#JeSuisCharlie, But Is That Enough?
I posted the first image I ever shared on Instagram on a Thursday. While it would be several weeks before I could deconstruct the various shades of gray that separate Willow from Inkwell, I understood this much of the platform: Thursday was an opportunity. That afternoon, I found an old picture of my best friend and me, cropped it into a perfect square, and captioned it: #tbt.
It seems trite, but it’s true. The simple construction was a kind of inauguration. It gave me a new language. It was how I proved I belonged. It’s dumb, I guess, but we all do it. We find the shorthand that resonates, and we use it to have a conversation that is bigger than the radiant sunset on 57th Street or our #OOTD or that slice of avocado toast we ate for breakfast. The wild virtual universe is more powerful than almost any sequence of symbols I know.
On days like today, when terrible things happen, I am especially conscious of it.
This morning, twelve people were murdered in Paris at the headquarters of French satirical newspaper Charlie Hebdo. I am not a political cartoonist or a pundit or even an editor at The Onion but I am someone who has read enough of The New Yorker to know that nothing illustrates senselessness so well as a cartoon. I am someone who cherishes the potent punch that humor and parody can pack.
This afternoon, I have at least one way to express as much. Soon after the attack, untold numbers of images and tweets and hashtags flooded the Internet and my newsfeed, trumpeting “Je Suis Charlie.” The digital demonstrations have become how people across the globe can mourn victims of disaster and this serious blow to free speech in an instant.
Social media has made the world so small it fits in the palm of our hands.
It’s good—a lot of the time. It reveals to us our allies when the universe seems to deny them. It’s how we find our friends and our sympathizers and our fellow fans: #theBachelor is not going to watch itself. But the convenience is not all hearts and rainbows and emojis. It means we can engage without elaboration. It gives us a way to participate that is maybe too passive.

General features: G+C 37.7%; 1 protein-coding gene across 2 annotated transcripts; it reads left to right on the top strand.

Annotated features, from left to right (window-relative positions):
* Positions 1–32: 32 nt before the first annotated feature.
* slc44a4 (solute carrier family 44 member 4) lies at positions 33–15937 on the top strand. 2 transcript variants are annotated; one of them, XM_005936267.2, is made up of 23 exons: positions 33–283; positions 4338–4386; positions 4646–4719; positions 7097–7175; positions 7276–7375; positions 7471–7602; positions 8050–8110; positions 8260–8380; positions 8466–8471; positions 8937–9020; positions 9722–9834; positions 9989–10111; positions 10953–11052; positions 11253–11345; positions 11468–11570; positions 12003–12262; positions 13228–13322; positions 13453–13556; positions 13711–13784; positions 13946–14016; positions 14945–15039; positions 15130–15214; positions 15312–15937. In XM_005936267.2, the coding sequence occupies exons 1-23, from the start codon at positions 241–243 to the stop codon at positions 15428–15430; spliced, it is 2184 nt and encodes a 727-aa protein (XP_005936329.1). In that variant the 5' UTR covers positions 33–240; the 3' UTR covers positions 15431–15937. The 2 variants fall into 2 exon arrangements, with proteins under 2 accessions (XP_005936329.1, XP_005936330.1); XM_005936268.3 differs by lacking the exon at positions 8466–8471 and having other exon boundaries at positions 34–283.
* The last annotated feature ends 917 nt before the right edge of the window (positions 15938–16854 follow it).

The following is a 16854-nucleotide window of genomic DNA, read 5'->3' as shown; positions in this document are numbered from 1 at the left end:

The generous view is that such outpourings of support on social media remind us of our humanity. They show us that we are not alone in our commitment to #bringbackourgirls. They prove that #blacklivesmatter and that #yesallwomen face more than they should have to bear.
But sometimes I am less optimistic. I wonder about our motivations. I wonder how much we would sacrifice for the ideals that we declare in impassioned statuses and tweets and profile pictures that only last until next Tuesday. Our generation has built a kind of network that seems supernatural. I suspect we have maybe deified it. And frankly, I love it. I “like” it. I double tap it. Really. I think it has the power to exact real change. But I’m not sure how.
Can a hashtag make you an activist? Can we protest on the Internet? Do we no longer need bodies and brains and outrage in the streets? Were those things ever enough? Are our thumbs enough? Let’s talk about it.